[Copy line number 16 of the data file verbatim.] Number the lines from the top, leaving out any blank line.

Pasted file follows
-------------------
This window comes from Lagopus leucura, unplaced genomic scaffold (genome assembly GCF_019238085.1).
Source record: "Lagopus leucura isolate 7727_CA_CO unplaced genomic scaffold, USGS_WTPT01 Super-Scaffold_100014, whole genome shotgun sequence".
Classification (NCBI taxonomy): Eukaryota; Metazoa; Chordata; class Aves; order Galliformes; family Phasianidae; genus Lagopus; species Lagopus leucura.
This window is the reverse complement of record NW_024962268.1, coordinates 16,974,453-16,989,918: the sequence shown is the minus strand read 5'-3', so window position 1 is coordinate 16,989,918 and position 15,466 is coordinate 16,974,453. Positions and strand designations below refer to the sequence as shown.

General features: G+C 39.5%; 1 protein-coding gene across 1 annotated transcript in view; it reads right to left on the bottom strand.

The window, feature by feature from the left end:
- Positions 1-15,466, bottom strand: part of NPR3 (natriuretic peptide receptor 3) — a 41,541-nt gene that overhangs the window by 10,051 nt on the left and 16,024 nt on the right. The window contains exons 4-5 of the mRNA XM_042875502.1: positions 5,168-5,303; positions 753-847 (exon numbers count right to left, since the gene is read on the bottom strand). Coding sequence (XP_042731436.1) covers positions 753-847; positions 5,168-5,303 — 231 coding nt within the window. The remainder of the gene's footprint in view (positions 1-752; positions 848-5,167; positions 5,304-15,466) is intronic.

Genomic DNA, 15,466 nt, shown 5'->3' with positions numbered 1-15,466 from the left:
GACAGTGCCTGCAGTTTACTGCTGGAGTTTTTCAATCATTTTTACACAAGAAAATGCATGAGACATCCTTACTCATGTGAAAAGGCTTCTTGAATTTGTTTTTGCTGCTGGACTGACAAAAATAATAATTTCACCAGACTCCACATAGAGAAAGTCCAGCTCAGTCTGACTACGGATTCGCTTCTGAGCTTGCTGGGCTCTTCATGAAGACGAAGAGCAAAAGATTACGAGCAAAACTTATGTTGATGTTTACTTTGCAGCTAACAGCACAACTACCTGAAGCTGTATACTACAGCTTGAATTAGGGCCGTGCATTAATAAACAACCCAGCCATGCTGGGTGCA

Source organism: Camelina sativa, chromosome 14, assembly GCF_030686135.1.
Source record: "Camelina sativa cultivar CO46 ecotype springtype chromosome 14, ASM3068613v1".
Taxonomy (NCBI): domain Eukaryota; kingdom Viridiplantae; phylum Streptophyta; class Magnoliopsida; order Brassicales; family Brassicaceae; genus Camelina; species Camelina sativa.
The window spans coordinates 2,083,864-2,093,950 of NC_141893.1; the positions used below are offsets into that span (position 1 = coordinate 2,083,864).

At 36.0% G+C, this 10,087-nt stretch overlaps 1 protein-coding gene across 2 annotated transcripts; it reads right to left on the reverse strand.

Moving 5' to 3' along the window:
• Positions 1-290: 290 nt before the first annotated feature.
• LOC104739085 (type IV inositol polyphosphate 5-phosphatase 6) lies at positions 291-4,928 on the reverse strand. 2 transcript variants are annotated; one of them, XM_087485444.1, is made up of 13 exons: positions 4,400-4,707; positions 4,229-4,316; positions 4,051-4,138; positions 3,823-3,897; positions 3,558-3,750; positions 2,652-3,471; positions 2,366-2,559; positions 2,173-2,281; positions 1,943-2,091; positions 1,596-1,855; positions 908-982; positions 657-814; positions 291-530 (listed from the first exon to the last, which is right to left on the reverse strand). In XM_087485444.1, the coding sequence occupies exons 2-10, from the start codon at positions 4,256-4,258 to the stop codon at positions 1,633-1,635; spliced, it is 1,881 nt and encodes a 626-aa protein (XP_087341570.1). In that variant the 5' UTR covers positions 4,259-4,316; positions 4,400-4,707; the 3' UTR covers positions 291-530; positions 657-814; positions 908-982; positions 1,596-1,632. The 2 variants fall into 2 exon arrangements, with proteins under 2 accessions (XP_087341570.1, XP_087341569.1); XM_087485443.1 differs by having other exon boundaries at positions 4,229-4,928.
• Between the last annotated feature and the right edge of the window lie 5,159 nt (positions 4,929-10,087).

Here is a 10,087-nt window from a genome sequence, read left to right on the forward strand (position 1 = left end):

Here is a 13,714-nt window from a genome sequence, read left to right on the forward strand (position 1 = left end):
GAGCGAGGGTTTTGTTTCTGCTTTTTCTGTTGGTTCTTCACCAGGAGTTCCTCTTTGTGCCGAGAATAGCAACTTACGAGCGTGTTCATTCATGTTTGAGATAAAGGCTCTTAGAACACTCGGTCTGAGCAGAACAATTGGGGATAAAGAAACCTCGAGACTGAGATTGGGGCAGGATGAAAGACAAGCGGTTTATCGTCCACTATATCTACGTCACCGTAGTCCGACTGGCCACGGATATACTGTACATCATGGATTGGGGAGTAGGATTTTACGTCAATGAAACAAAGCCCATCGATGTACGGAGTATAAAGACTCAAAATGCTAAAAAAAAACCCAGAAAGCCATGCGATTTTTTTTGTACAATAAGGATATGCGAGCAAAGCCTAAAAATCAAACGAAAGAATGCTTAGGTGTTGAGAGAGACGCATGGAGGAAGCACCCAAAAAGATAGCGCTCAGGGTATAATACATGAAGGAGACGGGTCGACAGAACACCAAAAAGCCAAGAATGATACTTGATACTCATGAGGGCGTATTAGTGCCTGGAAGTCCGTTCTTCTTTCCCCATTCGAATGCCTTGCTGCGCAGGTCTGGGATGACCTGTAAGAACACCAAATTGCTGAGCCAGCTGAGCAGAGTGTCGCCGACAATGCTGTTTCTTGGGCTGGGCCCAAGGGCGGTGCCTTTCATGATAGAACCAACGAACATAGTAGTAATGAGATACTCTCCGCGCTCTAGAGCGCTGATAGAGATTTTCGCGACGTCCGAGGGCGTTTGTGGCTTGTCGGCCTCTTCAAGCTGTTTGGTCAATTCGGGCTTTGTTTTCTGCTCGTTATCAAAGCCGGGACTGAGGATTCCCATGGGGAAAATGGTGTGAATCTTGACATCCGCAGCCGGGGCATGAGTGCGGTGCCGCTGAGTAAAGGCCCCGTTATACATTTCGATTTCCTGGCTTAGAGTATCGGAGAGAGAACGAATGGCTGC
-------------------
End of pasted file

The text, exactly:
• Positions 1-290: 290 nt before the first annotated feature.